Aspire Academy inspires Qatar football

“Aspire Academy is the Qatar national team. It is the same body. We have the QSL [Qatar Stars League], QFA [Qatar Football Association], Aspire Academy, all under the same umbrella. And some infrastructure in place for many, many years to come, to make sure we can keep making and nurturing talent,” says Tim Cahill, former Aussie World Cupper and Chief Sports Officer of Aspire Academy.

Former Australia footballer Tim Cahill attributes Qatar’s rise as a footballing nation to the Aspire Academy. He is now the Chief Sports Officer at the academy.   -  Santadeep Dey

Qatar — 50 years since making its official international football debut against Bahrain in March 1970 — has emerged as a continental football superpower, winning three Arabian Gulf Cups and in 2019 a maiden Asian Cup title.

The West Asian country also reached the semifinals of the 2021 Gold Cup, losing narrowly (1-0) to the USA. Earlier, a hard-fought 2-1 defeat to Lionel Messi-led Argentina in the 2019 Copa America had also enhanced the reputation of the Maroons.

The country and the national team are now gearing up to host the FIFA World Cup next year and make its debut in the quadrennial extravaganza.

Former Australia international Tim Cahill attributes Qatar’s rise as a footballing nation to the Aspire Academy which was set up in 2004.

“70 per cent of the squad that won the Asian Cup was developed at the Aspire Academy. All members of the under-19 team, which won the 2014 AFC under-19 Championship, are from here,” Cahill, now Chief Sports Officer at the academy, says.

Right in the centre of the ritzy foyer of the Aspire Academy, there is an installation — ‘Reaching for Gold’ — with many hands trying to grab a medal. The structures convey the philosophy of the state­of­the­art facility — “developing champions in sports and life”.   -  Santadeep Dey

 

At the Aspire Academy — located in the heart of Doha’s Sports City, adjacent to the iconic Khalifa International Stadium — visitors are greeted by the imposing eight-ton monument — ‘Rise Through Education’ — by celebrated Italian sculptor Lorenzo Quinn. It shows a pair of hands placing the planet on a child’s palms, the arms forming a circle above an open book. Just beyond the entrance and right in the centre of the ritzy foyer, there is another installation — ‘Reaching for Gold’ — with many hands trying to grab a medal. The structures convey the philosophy of the state-of-the-art facility — “developing champions in sports and life”.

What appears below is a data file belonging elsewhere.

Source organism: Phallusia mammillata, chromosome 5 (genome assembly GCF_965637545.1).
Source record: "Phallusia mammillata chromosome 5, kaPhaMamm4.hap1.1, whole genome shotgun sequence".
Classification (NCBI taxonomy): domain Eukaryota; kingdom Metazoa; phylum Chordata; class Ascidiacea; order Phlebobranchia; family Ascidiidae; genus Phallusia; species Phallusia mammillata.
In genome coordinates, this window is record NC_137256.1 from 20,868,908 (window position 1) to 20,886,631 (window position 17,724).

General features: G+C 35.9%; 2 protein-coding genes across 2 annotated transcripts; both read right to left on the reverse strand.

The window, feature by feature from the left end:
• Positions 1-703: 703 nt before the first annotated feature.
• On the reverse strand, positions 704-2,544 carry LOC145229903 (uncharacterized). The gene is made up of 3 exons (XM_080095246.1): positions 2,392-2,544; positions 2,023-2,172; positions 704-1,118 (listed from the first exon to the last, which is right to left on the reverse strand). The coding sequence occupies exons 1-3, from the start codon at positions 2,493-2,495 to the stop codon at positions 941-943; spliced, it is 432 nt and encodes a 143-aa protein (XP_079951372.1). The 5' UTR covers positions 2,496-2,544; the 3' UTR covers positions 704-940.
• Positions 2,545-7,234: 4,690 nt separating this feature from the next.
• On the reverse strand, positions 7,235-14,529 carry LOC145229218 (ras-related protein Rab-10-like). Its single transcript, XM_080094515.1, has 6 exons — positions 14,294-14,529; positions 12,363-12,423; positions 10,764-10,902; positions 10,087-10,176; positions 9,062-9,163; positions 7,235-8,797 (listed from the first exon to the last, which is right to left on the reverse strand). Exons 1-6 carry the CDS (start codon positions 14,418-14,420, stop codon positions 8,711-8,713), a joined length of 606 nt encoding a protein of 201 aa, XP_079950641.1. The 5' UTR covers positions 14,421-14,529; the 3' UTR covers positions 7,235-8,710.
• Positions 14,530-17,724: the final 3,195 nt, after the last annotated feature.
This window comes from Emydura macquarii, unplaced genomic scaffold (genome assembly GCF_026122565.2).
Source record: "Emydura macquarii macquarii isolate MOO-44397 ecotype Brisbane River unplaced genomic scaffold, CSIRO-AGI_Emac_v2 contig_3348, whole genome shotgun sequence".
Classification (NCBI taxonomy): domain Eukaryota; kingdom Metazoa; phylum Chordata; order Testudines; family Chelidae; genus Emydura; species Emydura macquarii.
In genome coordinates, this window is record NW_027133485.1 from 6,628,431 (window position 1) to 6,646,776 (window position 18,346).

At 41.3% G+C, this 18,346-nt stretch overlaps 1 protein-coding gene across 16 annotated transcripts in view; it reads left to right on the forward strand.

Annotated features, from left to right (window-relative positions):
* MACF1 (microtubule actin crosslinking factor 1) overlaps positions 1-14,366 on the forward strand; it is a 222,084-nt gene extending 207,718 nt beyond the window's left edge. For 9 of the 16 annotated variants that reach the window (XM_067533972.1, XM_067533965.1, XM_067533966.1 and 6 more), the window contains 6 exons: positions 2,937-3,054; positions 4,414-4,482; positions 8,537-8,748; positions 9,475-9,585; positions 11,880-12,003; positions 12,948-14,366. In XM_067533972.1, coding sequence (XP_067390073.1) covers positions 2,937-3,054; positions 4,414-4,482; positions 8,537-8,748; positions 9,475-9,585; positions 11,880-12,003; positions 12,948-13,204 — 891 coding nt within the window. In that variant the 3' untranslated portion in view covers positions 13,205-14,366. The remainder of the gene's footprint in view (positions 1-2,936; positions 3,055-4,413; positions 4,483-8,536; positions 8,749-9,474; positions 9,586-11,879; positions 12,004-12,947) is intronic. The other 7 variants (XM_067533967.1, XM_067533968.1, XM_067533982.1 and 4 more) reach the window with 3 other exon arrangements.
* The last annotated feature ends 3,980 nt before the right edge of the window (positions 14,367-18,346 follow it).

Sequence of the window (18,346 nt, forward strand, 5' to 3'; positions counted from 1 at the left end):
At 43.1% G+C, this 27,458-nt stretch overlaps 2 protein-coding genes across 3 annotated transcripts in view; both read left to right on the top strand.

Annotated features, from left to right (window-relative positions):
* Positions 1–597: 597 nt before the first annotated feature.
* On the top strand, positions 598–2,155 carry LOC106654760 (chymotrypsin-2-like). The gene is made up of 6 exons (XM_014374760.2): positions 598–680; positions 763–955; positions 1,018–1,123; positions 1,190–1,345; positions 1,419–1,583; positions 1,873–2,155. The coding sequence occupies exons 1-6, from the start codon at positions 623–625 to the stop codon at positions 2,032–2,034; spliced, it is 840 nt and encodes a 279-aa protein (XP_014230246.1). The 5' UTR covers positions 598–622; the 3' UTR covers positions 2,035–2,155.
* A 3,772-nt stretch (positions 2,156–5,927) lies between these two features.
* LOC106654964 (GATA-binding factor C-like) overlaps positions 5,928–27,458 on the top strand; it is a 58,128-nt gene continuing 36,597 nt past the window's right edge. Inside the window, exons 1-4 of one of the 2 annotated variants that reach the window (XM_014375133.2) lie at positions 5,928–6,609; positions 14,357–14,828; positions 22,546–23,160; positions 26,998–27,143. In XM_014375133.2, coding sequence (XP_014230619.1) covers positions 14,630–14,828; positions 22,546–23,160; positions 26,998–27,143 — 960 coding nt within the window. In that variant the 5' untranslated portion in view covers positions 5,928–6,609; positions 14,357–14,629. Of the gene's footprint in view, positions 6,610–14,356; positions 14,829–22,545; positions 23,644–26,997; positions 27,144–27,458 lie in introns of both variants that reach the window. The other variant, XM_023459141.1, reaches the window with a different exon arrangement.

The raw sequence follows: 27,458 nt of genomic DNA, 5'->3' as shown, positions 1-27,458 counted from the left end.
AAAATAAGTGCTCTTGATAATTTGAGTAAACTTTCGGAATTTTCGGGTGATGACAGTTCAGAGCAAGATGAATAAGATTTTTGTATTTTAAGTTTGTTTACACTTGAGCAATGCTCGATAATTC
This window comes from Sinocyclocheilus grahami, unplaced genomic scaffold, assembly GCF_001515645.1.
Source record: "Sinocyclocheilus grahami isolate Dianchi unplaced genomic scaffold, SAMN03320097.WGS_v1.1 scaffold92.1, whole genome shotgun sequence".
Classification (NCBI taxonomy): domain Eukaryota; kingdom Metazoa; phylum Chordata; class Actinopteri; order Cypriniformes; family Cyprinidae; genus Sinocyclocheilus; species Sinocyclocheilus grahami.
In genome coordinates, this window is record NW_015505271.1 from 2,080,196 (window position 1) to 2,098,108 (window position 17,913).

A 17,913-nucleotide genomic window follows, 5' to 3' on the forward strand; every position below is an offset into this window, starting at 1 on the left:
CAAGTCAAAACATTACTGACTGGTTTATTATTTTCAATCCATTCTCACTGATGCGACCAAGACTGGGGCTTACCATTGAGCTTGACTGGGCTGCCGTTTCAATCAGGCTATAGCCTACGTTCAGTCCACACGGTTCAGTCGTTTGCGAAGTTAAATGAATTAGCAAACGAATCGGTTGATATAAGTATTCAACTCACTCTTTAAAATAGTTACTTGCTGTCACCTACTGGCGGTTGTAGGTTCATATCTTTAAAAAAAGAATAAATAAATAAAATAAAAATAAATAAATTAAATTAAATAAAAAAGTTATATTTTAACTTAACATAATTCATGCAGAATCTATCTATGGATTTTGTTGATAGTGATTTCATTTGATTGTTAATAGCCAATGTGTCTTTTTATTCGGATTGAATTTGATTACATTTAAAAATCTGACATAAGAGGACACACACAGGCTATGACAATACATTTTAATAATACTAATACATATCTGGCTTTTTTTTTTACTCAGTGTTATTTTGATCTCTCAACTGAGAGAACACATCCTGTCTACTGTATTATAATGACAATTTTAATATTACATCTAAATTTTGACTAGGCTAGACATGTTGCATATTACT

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“This is one of the best institutions in the world. We have had every coach, there is in the world, come here. We got Messi, [Diego] Maradona. 80 football clubs are a part of our Global Summit. We have had [Mauricio] Pochettino, [Jose] Mourinho, [Carlo] Ancelotti... the list is crazy. I call it the University of Football,” Cahill says, as we walk past a wall of autographed jerseys.

The student-athletes are selected through a nationwide talent identification programme and Cahill, who has played in the Indian Super League, feels such a programme might be difficult to replicate in a country of India’s size. “We can be a bit more specific here because of the smaller population. We have the option to ask ourselves, ‘do they really want to play football?’ Some of them may like high jumping or volleyball,” he says.

An indoor football pitch at the Aspire Academy. The Academy also has a Footbonaut, designed to improve a player’s reaction time. The futuristic pass­master can only be found in Bundesliga clubs Borussia Dortmund and Hoffenheim   -  Santadeep Dey

 

Academic courses are part of the daily routine for the 300 boys, aged 12-18. The seniors are allowed to board five days a week, while the younger students can only stay for two days. Besides football, it also concentrates on other Olympic sports — athletics, fencing, squash, table tennis, swimming, golf, shooting and archery. “My vision for the future is fundamental skills within school programmes. I focus heavily on the grassroots,” Cahill adds.

A Footbonaut, in the sports science facility, gives you a glimpse of Aspire’s aspirations. Designed to improve a player’s reaction time, the futuristic pass-master can only be found in Bundesliga clubs Borussia Dortmund and Hoffenheim.

Speaking about the often-drawn comparison with the famed La Masia of Barcelona, Cahill says: “The talent pool of La Masia is what is different from here. They can get players from any part of the world. They have a philosophy and infrastructure that assist the type of players they have. Not saying Barcelona’s philosophy and identity can’t be put here but we also have to adapt to the quality of the player and his skills.”

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Cahill is optimistic about the Qatar national team’s fortunes at the World Cup and beyond. “Aspire Academy is the national team. It is the same body. We have the QSL [Qatar Stars League], QFA [Qatar Football Association], Aspire Academy, all under the same umbrella. And some infrastructure in place for many, many years to come, to make sure we can keep making and nurturing talent. Hopefully, we can find Qatari players playing overseas in the future – in Europe or some of the other bigger competitions,” he says.

Cahill feels a lot of countries can learn from the peninsular nation. The striker, who played for Jamshedpur FC in 2018-19, says, “[India needs to have a] Structure. An identity. I think they are already trying to implement something like that. The main thing is just knowing where you are going and how you are going to get there. Sometimes, institutions like this could take five to 10 years. So, it is about having a lot of patience as well.”

[The writer was in Qatar at the invitation of the Supreme Committee for Delivery & Legacy]

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